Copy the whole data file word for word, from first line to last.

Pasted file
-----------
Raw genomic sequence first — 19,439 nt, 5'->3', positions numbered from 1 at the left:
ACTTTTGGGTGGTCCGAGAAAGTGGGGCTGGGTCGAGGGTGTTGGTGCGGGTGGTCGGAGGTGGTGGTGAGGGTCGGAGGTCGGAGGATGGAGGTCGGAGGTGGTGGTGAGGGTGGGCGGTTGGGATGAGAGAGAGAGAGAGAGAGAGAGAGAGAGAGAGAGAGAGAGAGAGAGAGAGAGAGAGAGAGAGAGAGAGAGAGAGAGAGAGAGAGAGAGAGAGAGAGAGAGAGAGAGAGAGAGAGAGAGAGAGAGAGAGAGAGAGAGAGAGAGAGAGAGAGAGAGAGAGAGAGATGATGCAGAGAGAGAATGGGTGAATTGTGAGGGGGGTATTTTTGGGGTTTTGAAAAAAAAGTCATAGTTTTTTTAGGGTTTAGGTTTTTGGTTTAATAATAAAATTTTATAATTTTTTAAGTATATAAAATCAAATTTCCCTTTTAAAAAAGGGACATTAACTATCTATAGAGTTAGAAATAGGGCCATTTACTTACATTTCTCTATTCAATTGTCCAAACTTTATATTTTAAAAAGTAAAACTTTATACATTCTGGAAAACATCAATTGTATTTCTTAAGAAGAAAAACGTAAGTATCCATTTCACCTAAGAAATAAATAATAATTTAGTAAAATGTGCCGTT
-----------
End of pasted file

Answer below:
Raw genomic sequence first — 19,439 nt, 5'->3', positions numbered from 1 at the left:
ACTTTTGGGTGGTCCGAGAAAGTGGGGCTGGGTCGAGGGTGTTGGTGCGGGTGGTCGGAGGTGGTGGTGAGGGTCGGAGGTCGGAGGATGGAGGTCGGAGGTGGTGGTGAGGGTGGGCGGTTGGGATGAGAGAGAGAGAGAGAGAGAGAGAGAGAGAGAGAGAGAGAGAGAGAGAGAGAGAGAGAGAGAGAGAGAGAGAGAGAGAGAGAGAGAGAGAGAGAGAGAGAGAGAGAGAGAGAGAGAGAGAGAGAGAGAGAGAGAGAGAGAGAGAGAGAGAGAGAGAGAGAGAGATGATGCAGAGAGAGAATGGGTGAATTGTGAGGGGGGTATTTTTGGGGTTTTGAAAAAAAAGTCATAGTTTTTTTAGGGTTTAGGTTTTTGGTTTAATAATAAAATTTTATAATTTTTTAAGTATATAAAATCAAATTTCCCTTTTAAAAAAGGGACATTAACTATCTATAGAGTTAGAAATAGGGCCATTTACTTACATTTCTCTATTCAATTGTCCAAACTTTATATTTTAAAAAGTAAAACTTTATACATTCTGGAAAACATCAATTGTATTTCTTAAGAAGAAAAACGTAAGTATCCATTTCACCTAAGAAATAAATAATAATTTAGTAAAATGTGCCGTT